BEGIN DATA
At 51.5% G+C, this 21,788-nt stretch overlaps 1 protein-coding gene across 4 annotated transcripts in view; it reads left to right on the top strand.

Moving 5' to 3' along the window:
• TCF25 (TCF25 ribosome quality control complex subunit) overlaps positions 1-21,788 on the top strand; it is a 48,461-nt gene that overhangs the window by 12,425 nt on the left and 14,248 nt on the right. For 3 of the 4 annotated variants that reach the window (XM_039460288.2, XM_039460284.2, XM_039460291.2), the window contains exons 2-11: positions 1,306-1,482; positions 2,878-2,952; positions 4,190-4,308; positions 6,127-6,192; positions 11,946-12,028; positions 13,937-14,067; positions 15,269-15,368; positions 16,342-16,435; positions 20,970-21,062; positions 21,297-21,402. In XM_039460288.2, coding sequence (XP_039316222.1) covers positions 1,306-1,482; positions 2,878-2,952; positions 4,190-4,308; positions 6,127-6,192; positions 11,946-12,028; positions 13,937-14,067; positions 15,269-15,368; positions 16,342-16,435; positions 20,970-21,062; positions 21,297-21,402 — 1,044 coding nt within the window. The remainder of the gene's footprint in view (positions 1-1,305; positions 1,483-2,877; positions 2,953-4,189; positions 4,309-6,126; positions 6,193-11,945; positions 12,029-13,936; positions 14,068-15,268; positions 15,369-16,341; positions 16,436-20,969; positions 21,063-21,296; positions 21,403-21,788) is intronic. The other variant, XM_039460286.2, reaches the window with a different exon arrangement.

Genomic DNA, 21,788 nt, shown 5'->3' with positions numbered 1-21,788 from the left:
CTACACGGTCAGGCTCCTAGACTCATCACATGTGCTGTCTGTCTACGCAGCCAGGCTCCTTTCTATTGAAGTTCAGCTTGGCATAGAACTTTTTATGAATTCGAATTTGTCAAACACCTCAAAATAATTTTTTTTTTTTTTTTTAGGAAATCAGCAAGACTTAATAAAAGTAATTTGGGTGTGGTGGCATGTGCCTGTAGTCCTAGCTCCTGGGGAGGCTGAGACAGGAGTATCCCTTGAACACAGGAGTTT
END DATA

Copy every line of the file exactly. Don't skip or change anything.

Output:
At 51.5% G+C, this 21,788-nt stretch overlaps 1 protein-coding gene across 4 annotated transcripts in view; it reads left to right on the top strand.

Moving 5' to 3' along the window:
• TCF25 (TCF25 ribosome quality control complex subunit) overlaps positions 1-21,788 on the top strand; it is a 48,461-nt gene that overhangs the window by 12,425 nt on the left and 14,248 nt on the right. For 3 of the 4 annotated variants that reach the window (XM_039460288.2, XM_039460284.2, XM_039460291.2), the window contains exons 2-11: positions 1,306-1,482; positions 2,878-2,952; positions 4,190-4,308; positions 6,127-6,192; positions 11,946-12,028; positions 13,937-14,067; positions 15,269-15,368; positions 16,342-16,435; positions 20,970-21,062; positions 21,297-21,402. In XM_039460288.2, coding sequence (XP_039316222.1) covers positions 1,306-1,482; positions 2,878-2,952; positions 4,190-4,308; positions 6,127-6,192; positions 11,946-12,028; positions 13,937-14,067; positions 15,269-15,368; positions 16,342-16,435; positions 20,970-21,062; positions 21,297-21,402 — 1,044 coding nt within the window. The remainder of the gene's footprint in view (positions 1-1,305; positions 1,483-2,877; positions 2,953-4,189; positions 4,309-6,126; positions 6,193-11,945; positions 12,029-13,936; positions 14,068-15,268; positions 15,369-16,341; positions 16,436-20,969; positions 21,063-21,296; positions 21,403-21,788) is intronic. The other variant, XM_039460286.2, reaches the window with a different exon arrangement.

Genomic DNA, 21,788 nt, shown 5'->3' with positions numbered 1-21,788 from the left:
CTACACGGTCAGGCTCCTAGACTCATCACATGTGCTGTCTGTCTACGCAGCCAGGCTCCTTTCTATTGAAGTTCAGCTTGGCATAGAACTTTTTATGAATTCGAATTTGTCAAACACCTCAAAATAATTTTTTTTTTTTTTTTTAGGAAATCAGCAAGACTTAATAAAAGTAATTTGGGTGTGGTGGCATGTGCCTGTAGTCCTAGCTCCTGGGGAGGCTGAGACAGGAGTATCCCTTGAACACAGGAGTTT